There's always tomorrow. Until there is not.
There is always tomorrow. Until there is not. I thought of that after my conversation with Christine. She called me because her husband, Patrick, died unexpectedly last summer. She was getting ready to sell their home and move to the mid-Atlantic coast, something they had always talked about.
The move to North Carolina was just one of many things she and Patrick planned to do. They planned a trip to Ireland. They planned to go watch Patrick’s beloved Yankees play at Yankee Stadium. They always wanted to take a cruise to Alaska and had never seen the Grand Canyon. They were in their early 60’s, just at the age they thought they had to be to “have the time.” Old enough to have lived a book, young enough to create their own last chapter. “We always thought we didn’t have time in the present. And we always thought we would have time tomorrow” she said.
Christine called me because she knew I helped people get rid of stuff. She and Patrick have a home filled with very nice furniture. She didn’t want to just give it away, she said. “It’s not your standard furniture,” she said. “I have a sofa that cost $12,000 and it’s hardly been used.” In fact, she said, “I can’t remember a time we sat on it together.” I explained to Christine that, in spite of what she paid for it and its exceptional condition, she would be fortunate to get 10% of its original price on the resale market.
It’s a conversation I’ve had dozens of times with my downsizing clients. As they prepare to get rid of stuff, I prepare them. I make sure the understand that there is very little value in anything they have believed to have value: their collectibles, their furniture, and their antiques. With the exception of fine art and jewelry, gold, silver, guns and cars, there is very little value in anything we have inside the walls of our homes. And, it’s very difficult to get rid of most of it. (See my earlier blog about re-homing pianos.) The truth is, if you sell everything “sale-able,” give away what is wanted, and dispose of what is left, you might break even. (Did you know that the cost to have a 2400 SF home professionally cleared of “stuff” averages $14,000?)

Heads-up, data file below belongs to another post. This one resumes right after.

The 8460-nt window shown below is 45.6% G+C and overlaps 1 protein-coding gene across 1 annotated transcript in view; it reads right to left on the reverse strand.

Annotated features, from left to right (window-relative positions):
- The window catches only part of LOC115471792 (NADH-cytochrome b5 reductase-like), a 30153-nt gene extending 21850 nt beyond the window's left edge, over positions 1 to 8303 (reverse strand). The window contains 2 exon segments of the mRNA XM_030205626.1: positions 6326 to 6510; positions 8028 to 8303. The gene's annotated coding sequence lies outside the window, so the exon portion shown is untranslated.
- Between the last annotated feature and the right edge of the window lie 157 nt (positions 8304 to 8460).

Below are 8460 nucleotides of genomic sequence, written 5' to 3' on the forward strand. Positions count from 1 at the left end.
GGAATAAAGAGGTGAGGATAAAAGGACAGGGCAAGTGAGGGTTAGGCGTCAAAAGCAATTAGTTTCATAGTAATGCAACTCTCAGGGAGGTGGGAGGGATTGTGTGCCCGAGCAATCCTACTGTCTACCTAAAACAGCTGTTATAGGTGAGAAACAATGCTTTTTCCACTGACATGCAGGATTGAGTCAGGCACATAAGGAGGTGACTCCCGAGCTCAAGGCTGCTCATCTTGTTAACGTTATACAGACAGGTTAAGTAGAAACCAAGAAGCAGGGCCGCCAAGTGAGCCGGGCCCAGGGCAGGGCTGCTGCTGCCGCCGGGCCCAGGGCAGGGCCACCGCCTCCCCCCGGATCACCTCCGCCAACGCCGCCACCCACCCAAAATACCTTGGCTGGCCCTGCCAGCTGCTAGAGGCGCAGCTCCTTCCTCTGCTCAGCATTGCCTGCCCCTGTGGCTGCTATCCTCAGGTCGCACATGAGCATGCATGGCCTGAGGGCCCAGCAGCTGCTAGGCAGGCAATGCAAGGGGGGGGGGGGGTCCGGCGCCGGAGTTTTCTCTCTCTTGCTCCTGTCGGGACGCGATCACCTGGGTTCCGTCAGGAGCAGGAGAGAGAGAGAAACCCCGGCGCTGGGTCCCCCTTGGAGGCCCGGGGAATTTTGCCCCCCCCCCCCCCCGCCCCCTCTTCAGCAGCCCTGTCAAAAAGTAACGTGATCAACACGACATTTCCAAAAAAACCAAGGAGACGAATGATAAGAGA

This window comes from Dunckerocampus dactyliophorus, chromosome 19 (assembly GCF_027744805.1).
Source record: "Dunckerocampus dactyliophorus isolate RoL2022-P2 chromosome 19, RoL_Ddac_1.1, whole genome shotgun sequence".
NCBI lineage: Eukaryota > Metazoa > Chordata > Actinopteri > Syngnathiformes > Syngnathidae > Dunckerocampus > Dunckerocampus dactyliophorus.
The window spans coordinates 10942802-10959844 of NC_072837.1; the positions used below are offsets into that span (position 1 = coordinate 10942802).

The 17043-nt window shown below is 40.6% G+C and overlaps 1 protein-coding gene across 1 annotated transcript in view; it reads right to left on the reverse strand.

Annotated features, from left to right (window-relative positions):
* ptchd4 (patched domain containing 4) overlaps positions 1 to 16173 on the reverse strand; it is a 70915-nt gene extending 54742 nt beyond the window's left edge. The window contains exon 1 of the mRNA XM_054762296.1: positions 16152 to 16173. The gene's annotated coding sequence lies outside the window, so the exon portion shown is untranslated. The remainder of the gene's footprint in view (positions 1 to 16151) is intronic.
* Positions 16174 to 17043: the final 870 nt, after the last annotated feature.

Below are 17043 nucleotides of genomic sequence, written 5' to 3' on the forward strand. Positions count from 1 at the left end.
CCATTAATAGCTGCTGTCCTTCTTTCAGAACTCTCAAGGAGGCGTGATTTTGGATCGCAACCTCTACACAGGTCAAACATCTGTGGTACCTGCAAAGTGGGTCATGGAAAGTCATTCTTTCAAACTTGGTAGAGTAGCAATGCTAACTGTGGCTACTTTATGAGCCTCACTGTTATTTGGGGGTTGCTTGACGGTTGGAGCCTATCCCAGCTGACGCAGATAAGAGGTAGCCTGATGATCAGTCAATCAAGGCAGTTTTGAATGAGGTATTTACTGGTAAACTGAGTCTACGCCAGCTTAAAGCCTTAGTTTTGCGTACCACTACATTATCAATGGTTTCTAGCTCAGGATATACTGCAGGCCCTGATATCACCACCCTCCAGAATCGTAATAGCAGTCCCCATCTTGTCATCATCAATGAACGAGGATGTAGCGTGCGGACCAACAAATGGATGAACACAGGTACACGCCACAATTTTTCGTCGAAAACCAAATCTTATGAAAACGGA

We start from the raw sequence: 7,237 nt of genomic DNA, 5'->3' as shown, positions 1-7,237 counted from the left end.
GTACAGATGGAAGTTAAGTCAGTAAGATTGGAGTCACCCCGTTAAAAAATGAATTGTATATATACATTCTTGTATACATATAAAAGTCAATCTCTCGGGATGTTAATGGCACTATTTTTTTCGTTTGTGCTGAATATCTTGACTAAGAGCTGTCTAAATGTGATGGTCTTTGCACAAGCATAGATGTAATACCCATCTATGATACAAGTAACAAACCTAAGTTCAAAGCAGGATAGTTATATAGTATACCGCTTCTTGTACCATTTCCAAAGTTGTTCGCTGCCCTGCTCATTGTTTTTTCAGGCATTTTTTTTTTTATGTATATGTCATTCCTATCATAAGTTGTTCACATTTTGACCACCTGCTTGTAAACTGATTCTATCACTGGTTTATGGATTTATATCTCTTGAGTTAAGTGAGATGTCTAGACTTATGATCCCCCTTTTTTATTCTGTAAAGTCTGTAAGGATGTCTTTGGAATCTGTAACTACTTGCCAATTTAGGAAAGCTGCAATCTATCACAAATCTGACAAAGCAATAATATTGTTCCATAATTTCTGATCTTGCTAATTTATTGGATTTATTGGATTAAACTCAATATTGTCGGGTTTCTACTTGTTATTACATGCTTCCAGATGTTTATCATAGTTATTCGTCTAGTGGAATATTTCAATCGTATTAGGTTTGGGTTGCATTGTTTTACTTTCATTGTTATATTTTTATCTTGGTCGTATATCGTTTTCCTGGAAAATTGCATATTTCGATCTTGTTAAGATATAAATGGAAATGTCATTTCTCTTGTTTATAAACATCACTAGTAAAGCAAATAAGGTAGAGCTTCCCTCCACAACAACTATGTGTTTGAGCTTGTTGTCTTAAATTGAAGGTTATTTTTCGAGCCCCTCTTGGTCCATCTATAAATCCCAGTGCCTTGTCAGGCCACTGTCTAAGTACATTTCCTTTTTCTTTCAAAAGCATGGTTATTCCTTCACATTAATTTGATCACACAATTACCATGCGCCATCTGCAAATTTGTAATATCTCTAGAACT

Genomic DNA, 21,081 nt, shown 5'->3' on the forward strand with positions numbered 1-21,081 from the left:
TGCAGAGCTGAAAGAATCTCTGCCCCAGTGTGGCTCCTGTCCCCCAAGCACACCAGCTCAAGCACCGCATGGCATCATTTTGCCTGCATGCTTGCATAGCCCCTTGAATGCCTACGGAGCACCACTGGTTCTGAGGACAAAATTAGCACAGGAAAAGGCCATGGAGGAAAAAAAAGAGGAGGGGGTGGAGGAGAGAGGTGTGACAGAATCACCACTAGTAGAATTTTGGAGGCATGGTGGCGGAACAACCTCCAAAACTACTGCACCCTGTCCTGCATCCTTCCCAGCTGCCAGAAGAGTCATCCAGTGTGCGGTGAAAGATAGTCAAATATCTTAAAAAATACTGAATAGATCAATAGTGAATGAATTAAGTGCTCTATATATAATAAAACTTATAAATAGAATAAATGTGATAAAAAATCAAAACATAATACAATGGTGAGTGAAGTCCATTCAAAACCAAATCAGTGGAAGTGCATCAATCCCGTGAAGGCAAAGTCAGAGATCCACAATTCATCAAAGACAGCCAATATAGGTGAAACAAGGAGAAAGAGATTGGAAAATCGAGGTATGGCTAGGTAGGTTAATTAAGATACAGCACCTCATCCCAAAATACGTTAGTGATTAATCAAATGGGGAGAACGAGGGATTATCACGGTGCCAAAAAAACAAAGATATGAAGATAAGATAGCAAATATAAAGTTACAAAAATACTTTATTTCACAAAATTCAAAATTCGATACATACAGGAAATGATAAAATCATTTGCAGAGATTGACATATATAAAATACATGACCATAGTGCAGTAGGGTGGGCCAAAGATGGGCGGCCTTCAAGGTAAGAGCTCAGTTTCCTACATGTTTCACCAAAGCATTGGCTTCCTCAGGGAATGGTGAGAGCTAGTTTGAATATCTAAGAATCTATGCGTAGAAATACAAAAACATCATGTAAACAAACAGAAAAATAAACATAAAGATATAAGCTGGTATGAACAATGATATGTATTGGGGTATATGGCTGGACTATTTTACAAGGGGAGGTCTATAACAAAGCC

Several days after my conversation with Christine, she called me back. Christine also knows that I regularly speak to large groups of men and women facing retirement and downsizing. She made me promise I would tell you something. After she got off the phone, she looked at the $12,000 couch. She thought about her words to me: “I can’t remember a time we sat on that couch together.” “Please tell this group to invest in memories, “she said. “Patrick and I could have flown first class to Ireland for the price of that couch.”
Let me bring her wise counsel down to earth: maybe you don’t have a $12,000 couch. But most of us continue to spend money on things we don’t need when we are just a few years from the day when it will all need to go out. We are a culture that has multiple holidays in which we bring new stuff into our homes with no thought or plan to get rid of it. Take the $50 you were going to spend on (yet another) fill-in-the-blank and ask yourself “How can I create a memory instead?”
Be purposeful with the days left. We don’t even know if “days” is plural.